Setting up your own merchant account
Merchant accounts are a special type of account that allows you to accept payment via credit or debit card. The money sits in the merchant account until it's transferred into your business' bank account.
You'll find that merchant accounts are offered by all the major high street banks, as well as challenger banks who are competing for a slice of this lucrative market. Your merchant account doesn't need to be the same bank as your business bank account, although it's often simpler to set-up if that is the case.
If you already process card payments in person or over the phone, you'll have a merchant account in place. If not, you'll need to set one up.
Choosing the best payment services provider
Once you've got your merchant account set up, you'll need a payment gateway to process your online transactions. The payment gateway connects you to the processor networks that manage transactions.
Customers can submit their credit and debit card details, and the processor will check whether the charge is approved by the customer's bank account. Once approved the processor submits the charge to the bank for payment.
Payment services providers offer a range of solutions for their clients. You may pay a single flat fee to process a number of transactions (£25 per month for up to 300 transactions, £50 for up to 3,000 transactions, for example), or you may have a fee arrangement that includes:
- an initial set-up fee
- a monthly fee
- a small authorisation fee each time a card is used for payment (even if the card is rejected)
- a transaction fee, usually as a percentage of the value of each transaction. Percentages can be different for different types of card
- separate charges for security measures, such as an SSL certificate.
- fees for dealing with 'chargebacks' when a customer says the payment was fraudulent and other disputes.
There is no one-size-fits-all approach to payment processing, but the general rule of thumb is that the more transactions you process, the cheaper the cost per transaction. The ideal arrangement depends on the volume of transactions you process and the value of each transaction.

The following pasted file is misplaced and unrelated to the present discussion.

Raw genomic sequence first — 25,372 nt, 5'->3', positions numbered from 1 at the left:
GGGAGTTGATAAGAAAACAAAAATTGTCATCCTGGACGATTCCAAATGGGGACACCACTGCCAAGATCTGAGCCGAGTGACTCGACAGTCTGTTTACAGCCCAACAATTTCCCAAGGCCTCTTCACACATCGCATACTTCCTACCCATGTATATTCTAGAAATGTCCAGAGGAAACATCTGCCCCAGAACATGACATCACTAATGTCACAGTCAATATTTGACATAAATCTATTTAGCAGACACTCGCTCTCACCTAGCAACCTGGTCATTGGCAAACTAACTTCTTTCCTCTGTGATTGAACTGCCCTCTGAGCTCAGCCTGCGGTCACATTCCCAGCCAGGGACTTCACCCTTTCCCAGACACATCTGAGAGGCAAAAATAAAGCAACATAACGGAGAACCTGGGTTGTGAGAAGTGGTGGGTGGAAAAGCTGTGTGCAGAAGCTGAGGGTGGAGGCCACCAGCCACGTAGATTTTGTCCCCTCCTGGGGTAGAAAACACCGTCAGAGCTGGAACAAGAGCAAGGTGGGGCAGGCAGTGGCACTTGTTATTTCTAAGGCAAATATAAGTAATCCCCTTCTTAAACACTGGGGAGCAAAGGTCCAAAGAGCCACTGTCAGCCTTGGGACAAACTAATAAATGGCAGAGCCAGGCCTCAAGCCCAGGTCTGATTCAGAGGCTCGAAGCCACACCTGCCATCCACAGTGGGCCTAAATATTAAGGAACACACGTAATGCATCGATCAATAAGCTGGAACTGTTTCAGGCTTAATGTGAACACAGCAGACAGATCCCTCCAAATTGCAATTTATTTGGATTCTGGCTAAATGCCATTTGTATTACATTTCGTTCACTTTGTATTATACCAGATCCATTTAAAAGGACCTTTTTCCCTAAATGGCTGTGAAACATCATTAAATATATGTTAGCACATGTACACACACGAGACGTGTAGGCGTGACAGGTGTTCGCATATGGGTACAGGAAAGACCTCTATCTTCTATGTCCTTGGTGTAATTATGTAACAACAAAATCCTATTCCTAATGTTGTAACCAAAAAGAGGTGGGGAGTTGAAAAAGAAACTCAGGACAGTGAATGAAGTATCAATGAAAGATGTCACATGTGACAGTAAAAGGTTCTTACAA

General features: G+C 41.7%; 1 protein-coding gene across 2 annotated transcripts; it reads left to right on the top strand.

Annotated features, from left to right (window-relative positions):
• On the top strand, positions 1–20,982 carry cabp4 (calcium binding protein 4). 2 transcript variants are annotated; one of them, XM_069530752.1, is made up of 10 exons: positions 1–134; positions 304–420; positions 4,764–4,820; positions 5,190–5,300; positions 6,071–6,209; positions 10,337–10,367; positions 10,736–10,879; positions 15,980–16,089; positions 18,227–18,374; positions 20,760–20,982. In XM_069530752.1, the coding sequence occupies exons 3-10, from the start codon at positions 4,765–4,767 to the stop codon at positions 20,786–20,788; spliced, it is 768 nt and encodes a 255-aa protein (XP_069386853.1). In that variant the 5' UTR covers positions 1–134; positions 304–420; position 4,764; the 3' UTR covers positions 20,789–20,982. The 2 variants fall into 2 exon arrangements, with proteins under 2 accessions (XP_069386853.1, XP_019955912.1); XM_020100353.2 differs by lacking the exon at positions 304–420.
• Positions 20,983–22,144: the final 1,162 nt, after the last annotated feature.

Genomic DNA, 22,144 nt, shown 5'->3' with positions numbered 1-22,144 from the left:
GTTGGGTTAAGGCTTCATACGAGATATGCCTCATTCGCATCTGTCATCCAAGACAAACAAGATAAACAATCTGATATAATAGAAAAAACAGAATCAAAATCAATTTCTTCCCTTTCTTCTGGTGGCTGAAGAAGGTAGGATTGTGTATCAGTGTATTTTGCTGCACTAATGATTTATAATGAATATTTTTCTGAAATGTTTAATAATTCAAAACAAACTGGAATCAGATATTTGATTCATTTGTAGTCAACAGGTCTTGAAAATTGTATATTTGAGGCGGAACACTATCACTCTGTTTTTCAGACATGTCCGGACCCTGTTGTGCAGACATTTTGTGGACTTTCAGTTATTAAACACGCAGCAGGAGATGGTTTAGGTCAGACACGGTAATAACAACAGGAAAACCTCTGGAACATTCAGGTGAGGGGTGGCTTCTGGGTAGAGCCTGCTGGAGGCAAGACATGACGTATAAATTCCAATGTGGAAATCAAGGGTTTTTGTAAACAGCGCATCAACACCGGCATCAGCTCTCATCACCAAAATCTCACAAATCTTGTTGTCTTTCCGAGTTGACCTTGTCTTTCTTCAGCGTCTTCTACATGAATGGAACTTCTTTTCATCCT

What's the best payment provider for my business?
Identifying the right payment processor isn't simply about finding the cheapest option and going for that. Some of the other factors you should consider include:
- How easy is it to set up? Are you taking a DIY approach or using expert help? Have you checked that everything will work together?
- What customer support do you get? Are you happy with how any templates look? Will customers make payments from within your site, or on a third-party payment page?
- Is it safe for you and your customers? What payment security is provided? Does the supplier give you extra fraud protection?
- Can it process all payment types? What cards are accepted? Do you want to take other kinds of payments (eg face-to-face payment, by phone, online banking, subscriptions)? Can the system handle digital wallets like Apple Pay? Do you take international payments in different currencies?
- Are the fees reasonable? What fees do you pay, and what will your total costs be? Are there any restrictions on payment size?
- Does it have a good reputation? Customers wary of online fraud will only use payment processing technologies that are safe, so go with a brand name.
- How soon do you get paid? How quickly will money paid by the customer be transferred into your bank account?
- What reporting tools does it have? What information does the system provide on transactions, fees and payments?
- Is the system flexible enough? Will the solution cope as your business grows? How long are you locked into a contract for? How easy would it be to change supplier later?
Which online payment method is right for my business?
Processing online payments is, for many businesses, essential to survival. If you're a start up or growing business, then an all-in-one provider probably offers the best solution. The ones listed here all provide a great service at a reasonable cost, and are safe and secure for both you and your customers. The higher transaction fees are offset by the simplicity of implementation and integration.
If you're a more established business that processes high volumes of online sales, or high transaction values, then the DIY approach could save you money. While transaction fee percentages may seem trivial, they can add up to significant amounts over time.